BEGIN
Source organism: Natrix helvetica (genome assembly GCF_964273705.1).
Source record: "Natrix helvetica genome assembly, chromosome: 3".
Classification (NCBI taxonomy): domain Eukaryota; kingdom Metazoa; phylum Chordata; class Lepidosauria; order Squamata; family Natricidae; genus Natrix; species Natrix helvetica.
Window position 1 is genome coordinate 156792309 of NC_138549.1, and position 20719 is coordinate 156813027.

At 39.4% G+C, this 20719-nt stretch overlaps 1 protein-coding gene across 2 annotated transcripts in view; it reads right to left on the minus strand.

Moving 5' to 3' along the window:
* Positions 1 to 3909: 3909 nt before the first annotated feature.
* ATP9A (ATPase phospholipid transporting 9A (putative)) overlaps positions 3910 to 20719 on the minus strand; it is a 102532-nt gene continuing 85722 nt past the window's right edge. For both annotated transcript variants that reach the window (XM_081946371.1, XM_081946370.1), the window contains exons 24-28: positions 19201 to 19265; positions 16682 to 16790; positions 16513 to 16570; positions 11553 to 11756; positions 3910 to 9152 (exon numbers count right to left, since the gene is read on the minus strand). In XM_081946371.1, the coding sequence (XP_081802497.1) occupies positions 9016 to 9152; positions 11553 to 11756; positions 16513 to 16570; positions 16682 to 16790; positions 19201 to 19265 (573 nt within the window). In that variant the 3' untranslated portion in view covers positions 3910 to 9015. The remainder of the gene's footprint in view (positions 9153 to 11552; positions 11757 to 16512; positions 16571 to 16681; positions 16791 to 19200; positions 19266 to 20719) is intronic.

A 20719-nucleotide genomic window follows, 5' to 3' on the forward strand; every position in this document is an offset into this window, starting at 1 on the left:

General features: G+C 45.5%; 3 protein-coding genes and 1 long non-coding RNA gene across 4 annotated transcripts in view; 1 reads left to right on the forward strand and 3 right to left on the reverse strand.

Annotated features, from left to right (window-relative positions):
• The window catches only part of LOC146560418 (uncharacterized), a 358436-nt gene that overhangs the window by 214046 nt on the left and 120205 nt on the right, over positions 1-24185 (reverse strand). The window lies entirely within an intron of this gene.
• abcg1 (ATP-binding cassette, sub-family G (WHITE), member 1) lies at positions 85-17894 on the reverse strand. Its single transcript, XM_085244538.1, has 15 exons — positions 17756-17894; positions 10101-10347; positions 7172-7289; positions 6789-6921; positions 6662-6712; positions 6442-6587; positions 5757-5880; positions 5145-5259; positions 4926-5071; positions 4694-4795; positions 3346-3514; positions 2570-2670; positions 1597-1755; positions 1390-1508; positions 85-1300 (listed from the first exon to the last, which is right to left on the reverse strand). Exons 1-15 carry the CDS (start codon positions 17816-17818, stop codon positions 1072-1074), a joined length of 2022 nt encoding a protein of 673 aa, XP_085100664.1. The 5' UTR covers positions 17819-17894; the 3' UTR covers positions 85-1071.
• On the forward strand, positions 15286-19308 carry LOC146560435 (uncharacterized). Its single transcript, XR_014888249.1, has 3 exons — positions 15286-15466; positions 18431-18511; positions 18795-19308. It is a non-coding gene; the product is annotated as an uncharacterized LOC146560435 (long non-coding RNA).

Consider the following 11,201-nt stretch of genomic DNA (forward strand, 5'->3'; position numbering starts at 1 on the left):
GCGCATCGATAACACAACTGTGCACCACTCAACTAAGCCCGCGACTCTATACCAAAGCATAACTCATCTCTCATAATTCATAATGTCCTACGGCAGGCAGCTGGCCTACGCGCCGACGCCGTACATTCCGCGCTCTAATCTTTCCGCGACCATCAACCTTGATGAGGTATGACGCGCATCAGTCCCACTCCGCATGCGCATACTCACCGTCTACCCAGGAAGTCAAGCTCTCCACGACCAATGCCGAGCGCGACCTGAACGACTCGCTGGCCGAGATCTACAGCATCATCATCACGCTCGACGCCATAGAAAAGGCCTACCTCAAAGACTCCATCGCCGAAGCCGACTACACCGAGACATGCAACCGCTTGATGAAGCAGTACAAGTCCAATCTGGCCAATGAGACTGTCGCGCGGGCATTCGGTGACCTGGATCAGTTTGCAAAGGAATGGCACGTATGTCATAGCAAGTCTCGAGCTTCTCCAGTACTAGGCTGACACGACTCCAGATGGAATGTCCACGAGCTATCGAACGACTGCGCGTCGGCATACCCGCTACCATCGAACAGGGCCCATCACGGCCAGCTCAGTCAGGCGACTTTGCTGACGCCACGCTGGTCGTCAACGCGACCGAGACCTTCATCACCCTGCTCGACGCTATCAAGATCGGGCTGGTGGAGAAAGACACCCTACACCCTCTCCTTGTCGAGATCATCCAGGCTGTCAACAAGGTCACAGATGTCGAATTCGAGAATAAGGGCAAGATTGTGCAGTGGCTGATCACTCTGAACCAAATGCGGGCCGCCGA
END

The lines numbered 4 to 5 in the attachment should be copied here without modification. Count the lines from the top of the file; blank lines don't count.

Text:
Window position 1 is genome coordinate 156792309 of NC_138549.1, and position 20719 is coordinate 156813027.

At 39.4% G+C, this 20719-nt stretch overlaps 1 protein-coding gene across 2 annotated transcripts in view; it reads right to left on the minus strand.